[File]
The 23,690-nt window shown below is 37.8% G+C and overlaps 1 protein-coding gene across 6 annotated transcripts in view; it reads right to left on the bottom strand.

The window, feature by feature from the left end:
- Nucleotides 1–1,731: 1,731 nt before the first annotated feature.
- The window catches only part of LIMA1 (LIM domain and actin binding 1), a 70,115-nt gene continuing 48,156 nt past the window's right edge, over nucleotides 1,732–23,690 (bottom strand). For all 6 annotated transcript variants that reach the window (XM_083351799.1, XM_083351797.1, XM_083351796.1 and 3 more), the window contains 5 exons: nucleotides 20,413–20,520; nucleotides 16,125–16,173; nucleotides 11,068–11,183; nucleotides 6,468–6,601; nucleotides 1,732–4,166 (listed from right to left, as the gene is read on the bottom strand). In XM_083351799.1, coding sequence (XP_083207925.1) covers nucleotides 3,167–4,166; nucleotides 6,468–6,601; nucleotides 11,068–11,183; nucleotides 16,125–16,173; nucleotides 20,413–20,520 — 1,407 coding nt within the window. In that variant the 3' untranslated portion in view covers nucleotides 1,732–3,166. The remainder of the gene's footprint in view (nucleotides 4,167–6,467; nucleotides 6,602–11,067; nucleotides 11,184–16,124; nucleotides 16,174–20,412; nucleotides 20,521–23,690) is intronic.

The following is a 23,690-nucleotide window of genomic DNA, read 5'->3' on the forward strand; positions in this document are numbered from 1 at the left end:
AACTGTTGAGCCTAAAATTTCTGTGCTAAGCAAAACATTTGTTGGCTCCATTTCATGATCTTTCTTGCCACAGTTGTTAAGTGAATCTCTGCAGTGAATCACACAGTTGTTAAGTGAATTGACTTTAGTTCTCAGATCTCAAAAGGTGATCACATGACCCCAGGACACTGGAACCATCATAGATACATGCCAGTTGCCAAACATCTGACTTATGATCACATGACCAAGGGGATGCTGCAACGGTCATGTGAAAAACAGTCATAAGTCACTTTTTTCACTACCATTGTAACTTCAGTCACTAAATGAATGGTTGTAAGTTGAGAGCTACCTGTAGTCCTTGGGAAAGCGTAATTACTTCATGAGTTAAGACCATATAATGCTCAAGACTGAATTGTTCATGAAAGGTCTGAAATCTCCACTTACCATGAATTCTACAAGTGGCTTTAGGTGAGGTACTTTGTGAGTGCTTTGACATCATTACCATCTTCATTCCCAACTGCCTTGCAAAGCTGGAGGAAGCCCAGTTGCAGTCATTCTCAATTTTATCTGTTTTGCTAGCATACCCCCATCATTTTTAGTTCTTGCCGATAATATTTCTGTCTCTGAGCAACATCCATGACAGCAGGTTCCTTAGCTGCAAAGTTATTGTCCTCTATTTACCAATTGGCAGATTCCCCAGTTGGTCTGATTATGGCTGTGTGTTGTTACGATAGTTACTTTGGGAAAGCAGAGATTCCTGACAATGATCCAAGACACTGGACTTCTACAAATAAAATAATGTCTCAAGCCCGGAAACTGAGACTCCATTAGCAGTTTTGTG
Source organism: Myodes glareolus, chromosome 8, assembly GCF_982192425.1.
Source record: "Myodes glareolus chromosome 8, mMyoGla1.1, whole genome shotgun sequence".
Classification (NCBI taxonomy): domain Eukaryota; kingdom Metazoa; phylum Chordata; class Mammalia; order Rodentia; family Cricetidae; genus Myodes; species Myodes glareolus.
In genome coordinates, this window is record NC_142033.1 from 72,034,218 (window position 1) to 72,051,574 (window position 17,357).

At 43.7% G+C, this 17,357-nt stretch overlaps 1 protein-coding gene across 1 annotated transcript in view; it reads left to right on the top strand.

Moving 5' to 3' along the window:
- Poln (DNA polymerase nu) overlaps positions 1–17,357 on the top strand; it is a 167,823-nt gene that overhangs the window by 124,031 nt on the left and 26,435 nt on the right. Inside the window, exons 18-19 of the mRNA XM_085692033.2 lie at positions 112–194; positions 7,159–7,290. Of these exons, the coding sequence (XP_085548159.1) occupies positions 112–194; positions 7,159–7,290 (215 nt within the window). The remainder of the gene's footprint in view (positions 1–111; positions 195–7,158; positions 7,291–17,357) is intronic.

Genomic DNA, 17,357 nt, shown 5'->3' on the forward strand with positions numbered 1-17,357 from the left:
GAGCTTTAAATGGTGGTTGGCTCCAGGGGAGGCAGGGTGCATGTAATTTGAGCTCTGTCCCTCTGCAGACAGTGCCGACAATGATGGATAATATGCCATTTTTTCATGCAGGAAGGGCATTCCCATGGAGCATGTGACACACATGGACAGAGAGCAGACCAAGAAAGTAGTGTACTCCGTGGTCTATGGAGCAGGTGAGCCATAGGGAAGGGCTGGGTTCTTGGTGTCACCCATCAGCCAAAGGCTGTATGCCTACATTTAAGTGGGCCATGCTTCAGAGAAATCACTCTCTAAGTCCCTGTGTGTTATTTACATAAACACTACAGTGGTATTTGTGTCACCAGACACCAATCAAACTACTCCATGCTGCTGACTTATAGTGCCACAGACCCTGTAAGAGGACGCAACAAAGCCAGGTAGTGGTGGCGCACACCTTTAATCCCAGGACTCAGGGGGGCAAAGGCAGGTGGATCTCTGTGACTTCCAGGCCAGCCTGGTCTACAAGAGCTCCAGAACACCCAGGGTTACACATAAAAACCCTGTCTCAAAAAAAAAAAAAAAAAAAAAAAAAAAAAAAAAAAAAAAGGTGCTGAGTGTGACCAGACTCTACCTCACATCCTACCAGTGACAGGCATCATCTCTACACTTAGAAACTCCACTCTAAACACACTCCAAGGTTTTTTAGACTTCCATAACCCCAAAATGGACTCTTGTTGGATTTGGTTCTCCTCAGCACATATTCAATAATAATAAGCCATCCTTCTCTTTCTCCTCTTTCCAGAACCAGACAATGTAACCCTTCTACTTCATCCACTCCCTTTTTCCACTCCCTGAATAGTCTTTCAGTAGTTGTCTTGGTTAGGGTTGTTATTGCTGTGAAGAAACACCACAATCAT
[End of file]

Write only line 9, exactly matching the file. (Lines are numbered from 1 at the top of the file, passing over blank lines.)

Classification (NCBI taxonomy): domain Eukaryota; kingdom Metazoa; phylum Chordata; class Mammalia; order Rodentia; family Cricetidae; genus Myodes; species Myodes glareolus.